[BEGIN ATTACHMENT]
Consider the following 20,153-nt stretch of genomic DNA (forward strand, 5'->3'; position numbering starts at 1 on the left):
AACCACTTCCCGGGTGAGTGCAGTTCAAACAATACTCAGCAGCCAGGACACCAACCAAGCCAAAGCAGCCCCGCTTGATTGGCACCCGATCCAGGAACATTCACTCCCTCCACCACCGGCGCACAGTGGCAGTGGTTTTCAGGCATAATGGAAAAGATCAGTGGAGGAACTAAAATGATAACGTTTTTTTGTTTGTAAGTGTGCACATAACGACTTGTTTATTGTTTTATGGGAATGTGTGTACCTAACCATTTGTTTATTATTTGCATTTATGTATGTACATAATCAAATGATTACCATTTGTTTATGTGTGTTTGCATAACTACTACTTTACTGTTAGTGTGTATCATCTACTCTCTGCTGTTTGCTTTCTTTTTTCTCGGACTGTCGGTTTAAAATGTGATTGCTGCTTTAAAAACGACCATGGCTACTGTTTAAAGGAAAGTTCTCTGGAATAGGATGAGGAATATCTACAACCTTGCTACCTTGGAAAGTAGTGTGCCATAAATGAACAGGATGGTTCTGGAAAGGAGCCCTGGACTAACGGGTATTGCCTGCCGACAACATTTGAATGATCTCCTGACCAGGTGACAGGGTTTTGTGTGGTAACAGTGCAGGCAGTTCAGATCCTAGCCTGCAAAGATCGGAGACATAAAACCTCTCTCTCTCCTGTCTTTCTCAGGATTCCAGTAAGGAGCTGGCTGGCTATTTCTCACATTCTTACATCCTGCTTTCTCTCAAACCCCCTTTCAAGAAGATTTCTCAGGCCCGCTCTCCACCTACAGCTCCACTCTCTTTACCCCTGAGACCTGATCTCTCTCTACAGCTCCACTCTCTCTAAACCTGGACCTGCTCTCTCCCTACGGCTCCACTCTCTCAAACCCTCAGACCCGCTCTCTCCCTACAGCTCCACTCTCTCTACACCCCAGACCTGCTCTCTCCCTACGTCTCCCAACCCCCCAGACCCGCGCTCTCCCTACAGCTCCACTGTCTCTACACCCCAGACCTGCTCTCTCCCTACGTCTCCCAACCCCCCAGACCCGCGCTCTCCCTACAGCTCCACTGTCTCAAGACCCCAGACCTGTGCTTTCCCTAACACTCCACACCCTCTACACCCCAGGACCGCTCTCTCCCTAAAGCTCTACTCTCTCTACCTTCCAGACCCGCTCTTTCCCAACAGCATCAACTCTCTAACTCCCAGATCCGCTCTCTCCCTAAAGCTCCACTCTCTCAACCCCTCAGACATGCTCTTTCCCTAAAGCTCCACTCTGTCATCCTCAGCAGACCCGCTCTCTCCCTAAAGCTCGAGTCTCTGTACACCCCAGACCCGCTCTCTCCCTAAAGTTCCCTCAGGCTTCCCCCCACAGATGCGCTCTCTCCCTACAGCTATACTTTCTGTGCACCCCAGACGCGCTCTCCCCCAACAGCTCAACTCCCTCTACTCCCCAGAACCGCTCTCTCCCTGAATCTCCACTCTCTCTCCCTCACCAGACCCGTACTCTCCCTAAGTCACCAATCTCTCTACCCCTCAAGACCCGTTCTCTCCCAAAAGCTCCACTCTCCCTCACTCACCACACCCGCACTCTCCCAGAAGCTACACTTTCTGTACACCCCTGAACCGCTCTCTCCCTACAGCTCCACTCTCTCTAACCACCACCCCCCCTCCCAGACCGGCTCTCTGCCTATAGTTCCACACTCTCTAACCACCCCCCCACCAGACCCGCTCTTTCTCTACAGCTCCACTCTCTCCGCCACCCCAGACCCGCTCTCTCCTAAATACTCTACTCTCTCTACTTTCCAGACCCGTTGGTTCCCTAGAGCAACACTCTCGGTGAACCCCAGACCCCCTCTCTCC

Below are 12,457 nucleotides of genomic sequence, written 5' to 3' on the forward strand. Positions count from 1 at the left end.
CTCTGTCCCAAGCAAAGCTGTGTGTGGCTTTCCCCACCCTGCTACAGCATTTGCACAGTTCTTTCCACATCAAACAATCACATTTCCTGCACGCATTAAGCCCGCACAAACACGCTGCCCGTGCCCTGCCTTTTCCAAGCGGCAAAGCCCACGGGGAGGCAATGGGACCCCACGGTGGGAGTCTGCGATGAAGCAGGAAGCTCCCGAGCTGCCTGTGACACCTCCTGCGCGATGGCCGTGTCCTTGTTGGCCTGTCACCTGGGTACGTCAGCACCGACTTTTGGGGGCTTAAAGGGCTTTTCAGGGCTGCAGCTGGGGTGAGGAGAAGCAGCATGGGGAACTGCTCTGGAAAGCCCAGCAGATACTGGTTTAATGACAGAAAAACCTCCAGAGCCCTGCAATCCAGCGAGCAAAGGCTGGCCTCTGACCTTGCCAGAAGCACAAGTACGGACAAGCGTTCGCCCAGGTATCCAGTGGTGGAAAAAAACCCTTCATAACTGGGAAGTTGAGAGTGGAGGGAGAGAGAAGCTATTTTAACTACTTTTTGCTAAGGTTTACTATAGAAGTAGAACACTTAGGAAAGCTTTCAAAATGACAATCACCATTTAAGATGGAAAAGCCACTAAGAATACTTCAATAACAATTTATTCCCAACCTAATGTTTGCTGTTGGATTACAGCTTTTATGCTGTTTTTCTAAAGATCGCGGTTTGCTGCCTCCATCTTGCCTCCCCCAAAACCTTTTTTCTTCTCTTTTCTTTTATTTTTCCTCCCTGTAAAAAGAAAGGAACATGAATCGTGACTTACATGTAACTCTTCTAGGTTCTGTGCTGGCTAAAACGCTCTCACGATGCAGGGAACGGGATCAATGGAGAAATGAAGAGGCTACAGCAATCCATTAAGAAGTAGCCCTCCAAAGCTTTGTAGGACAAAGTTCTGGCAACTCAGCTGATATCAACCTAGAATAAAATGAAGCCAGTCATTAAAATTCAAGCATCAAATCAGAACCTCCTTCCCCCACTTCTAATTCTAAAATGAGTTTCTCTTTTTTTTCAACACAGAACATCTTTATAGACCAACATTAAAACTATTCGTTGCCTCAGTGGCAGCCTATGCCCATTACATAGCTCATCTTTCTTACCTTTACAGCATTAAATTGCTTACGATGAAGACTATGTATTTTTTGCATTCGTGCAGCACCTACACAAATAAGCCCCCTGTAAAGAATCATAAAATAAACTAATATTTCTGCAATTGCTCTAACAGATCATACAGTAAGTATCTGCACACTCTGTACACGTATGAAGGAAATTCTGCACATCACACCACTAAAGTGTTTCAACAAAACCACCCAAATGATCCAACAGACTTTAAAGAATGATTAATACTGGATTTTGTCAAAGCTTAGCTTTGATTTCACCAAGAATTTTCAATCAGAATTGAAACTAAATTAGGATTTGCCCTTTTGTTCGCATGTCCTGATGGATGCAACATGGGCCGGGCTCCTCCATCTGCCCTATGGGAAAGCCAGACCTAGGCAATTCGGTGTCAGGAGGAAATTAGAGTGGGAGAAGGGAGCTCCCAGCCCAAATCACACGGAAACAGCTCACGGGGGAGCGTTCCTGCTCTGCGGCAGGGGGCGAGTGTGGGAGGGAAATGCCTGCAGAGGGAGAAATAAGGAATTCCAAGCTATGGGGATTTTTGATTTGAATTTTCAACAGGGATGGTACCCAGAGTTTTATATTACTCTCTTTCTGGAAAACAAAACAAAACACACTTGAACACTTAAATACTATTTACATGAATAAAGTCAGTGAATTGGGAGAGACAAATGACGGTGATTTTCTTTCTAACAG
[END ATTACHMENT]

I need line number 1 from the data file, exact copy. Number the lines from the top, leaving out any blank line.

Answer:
Consider the following 20,153-nt stretch of genomic DNA (forward strand, 5'->3'; position numbering starts at 1 on the left):